What Statistical Significance Really Means
'Statistically significant' is based on some arbitrary, probabilistic standard– i.e. the data suggests a measurement is unlikely to be the result of random chance. Frequently we set this arbitrary point at 0.05– so if the p-value is less than 0.05, we label a result as 'statistically significant'. That means, if there is no real effect– if we assume our data was the result of random sampling– the odds of seeing this outcome is <5%. Every 20 times we run a test with the criteria p<0.05, if there is no underlying relationship, we'd expect to hit this threshold once.
Of course, this kind of thinking doesn't scale very well across many studies and many researchers. If this was our only standard, we'd expect that for every 20 times someone tests a bogus theory, one result will 'confirm' (p<0.05) a real effect when there isn't one. If every scientist is focusing their effort on implausible theories, the literature will be dominated by false positives– we'd especially expect popular misconceptions to have statistically significant results.
We need data from all of our attempts to study a hypothesis, or else we can't contextualize any single attempt. Since authors tend to publish their positive results and not their negative results (the so-called file-drawer effect), and publications reinforce this bias in the review process (publication bias), we're left with overwhelmingly spurious results in the literature using this simple pass/fail technique on an arbitrary p-value threshold.
It's also very easy to inadvertently p-hack– if we test 20 theories on one set of data, we'd expect 1 to be 'statistically significant' with p<=0.05 even if no true relationships exists. This kind of poor methodology was common in the social sciences for a long time (i.e. test 20 theories on the data you collect, but only publish the one that 'hits' with p<=0.05). It's very natural, when an initial hypothesis fails, to consider other explanations that the data could reveal. Fighting this urge, and rigorously testing only your a priori hypotheses, can be very unintuitive to people with poor statistical literacy. In my opinion, we still do not train people against this rigorously enough. Selectively publishing the details of this kind of approach has dire consequences for the overall trustworthiness of scientific literature.
Beyond the pitfalls of publishing fair and accurate p-values, it's still common to misunderstand them conceptually. It's a subtle but very important distinction to conclude 'repeating this experiment, you'd expect this or larger divergences 5% of the time simply due to randomness' (the correct interpretation) as opposed to 'the odds that my hypothesis is wrong is 5%' (terrible). The American Statistical Association reiterates: 'By itself, a p-value does not provide a good measure of evidence regarding a model or hypothesis.' They are very clear that the existence of an effect or association should never be assessed on p-values alone. If that seems unintuitive to you, don't worry, 86% percent of statistics teachers also get this wrong. (The linked paper, 'Mindless Statistics' by Gerd Gigerenzer, is an excellent and sobering indictment of the modern practice of statistical techniques.) Gigerenzer has also experimentally shown that 40% of psychology professors gravely misunderstand what statistical significance means.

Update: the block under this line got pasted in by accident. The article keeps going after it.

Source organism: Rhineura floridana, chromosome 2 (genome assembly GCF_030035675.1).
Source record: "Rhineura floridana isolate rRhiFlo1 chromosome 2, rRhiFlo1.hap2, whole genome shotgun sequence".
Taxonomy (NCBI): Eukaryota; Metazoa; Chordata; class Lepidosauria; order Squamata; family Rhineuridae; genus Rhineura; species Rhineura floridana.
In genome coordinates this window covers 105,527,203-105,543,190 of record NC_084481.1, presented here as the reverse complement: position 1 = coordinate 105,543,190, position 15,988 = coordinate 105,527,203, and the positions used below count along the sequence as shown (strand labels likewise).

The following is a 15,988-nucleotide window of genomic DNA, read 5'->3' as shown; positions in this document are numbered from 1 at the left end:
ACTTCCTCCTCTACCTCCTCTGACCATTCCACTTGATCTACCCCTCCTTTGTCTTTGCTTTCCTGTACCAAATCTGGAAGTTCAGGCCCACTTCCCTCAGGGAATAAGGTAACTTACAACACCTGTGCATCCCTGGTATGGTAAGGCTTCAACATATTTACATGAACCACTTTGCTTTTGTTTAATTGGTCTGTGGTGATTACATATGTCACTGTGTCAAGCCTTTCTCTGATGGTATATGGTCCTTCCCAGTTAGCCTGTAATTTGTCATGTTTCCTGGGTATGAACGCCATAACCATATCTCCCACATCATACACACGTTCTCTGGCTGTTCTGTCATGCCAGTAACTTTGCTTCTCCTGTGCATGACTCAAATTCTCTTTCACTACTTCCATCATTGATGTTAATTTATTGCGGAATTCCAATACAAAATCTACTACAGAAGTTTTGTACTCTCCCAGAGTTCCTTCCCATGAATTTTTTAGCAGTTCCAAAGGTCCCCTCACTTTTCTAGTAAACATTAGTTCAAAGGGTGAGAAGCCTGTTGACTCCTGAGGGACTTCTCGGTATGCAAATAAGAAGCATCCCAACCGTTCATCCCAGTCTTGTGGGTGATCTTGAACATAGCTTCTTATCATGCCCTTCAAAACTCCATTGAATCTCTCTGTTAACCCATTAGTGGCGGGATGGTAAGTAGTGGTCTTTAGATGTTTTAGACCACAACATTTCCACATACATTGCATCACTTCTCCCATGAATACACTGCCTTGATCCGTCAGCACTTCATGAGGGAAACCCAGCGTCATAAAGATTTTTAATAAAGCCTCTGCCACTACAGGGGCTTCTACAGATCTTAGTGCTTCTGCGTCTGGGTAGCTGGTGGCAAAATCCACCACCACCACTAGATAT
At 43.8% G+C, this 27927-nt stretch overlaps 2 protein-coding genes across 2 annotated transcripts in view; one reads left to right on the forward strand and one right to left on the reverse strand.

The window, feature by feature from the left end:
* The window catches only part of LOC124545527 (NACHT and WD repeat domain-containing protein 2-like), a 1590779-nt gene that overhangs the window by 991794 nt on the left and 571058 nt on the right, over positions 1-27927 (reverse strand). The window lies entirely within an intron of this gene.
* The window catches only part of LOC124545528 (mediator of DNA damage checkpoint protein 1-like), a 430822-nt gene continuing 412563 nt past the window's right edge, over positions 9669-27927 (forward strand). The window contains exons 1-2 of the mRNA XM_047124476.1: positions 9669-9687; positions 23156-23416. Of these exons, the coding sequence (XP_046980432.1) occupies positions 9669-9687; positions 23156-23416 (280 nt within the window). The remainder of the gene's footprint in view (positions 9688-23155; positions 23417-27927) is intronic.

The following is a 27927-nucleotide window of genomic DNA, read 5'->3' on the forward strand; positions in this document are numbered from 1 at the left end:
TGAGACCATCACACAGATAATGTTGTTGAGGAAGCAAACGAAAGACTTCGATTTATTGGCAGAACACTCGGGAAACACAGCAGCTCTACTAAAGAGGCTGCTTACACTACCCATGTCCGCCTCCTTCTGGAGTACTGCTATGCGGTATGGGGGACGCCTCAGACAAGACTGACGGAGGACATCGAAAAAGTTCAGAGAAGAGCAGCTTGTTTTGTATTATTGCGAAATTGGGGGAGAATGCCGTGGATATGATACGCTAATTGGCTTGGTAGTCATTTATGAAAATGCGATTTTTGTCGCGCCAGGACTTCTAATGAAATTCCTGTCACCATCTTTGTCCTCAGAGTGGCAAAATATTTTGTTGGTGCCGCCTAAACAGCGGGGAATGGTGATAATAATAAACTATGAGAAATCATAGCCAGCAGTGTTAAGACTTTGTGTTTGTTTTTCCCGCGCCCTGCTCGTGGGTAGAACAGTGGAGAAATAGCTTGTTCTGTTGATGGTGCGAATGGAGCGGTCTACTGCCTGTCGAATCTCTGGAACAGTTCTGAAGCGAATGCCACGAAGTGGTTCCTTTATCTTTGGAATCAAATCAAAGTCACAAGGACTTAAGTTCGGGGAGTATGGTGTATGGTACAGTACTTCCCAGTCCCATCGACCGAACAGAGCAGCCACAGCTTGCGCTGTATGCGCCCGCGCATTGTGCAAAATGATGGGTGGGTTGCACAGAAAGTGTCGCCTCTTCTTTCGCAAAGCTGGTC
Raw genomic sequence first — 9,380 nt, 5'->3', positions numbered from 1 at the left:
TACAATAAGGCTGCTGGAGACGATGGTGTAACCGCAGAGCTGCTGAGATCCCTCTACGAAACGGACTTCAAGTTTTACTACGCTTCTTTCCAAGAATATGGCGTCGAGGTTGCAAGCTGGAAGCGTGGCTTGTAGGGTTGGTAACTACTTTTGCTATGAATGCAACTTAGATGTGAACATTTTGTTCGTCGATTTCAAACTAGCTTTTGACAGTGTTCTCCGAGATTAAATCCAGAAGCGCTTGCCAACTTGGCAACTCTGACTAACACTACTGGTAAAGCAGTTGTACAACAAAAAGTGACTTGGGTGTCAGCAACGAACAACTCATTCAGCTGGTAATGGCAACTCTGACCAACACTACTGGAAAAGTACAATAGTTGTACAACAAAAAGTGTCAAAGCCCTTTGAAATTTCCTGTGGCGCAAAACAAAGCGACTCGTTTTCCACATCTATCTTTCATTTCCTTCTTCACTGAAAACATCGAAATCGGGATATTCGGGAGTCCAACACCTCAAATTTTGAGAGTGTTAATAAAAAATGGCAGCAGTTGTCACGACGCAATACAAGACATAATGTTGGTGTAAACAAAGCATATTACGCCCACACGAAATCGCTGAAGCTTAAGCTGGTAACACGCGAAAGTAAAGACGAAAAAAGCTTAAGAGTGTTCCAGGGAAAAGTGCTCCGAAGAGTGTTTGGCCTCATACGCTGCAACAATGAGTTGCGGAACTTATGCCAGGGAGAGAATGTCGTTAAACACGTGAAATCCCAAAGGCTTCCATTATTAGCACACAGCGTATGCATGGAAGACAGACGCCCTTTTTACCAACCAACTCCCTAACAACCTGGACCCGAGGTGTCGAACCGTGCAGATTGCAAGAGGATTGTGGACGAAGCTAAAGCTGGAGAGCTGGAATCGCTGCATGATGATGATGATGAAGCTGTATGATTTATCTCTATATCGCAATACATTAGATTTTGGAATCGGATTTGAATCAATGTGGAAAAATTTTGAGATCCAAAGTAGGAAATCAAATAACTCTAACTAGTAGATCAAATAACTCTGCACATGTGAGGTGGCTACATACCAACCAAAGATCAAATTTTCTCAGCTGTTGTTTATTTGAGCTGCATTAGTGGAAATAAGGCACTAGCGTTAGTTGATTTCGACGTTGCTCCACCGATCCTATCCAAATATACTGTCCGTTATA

In a vacuum, moving from a p-value to an estimate in the odds of a hypothesis being 'correct' will depend on the effect size and your prior (how likely we believe the hypothesis is of being true). In the broader scientific context, this kind of result would suggest further exploration– the odds of a correct hypothesis would then be revised by considering several studies, each with a different p-value that captures some underlying notion of uncertainty.
If we wanted to comment on the odds that a hypothesis is wrong given a p-value, we need to calculate the positive predictive value (PPV) as explained (excellently) here by Felix Schonbrodt. Based on meta-analysis of these disciplines, we know roughly the likelihood that a study is true given a 'significant' result (26-39% for social science, based on statistical analysis and further corroborated by replication studies). Incorporating this kind of information allows us to guess the likelihood of truth conditional on the information we have available in a Bayesian way.
All of this makes the p-value a remarkably difficult thing to interpret. How can we tell whether a p-value is meaningful when there are is so much bad practice centered around them?
The Heroes we Need
Fortunately, there are ways to understand whether p-values actually mean something. Whenever I have a statistical question, I turn to my favorite sources on the subject– Professor Andrew Gelman's Blog and Professor Ulrich Schimmack's Blog.
As we saw above, it's possible to incorporate some knowledge of the meta-statistics of a discipline to make a quick assessment of the predictive value of a given p-value without further information. But there is a lot more to consider– the same p-value across different contexts can have very different meanings.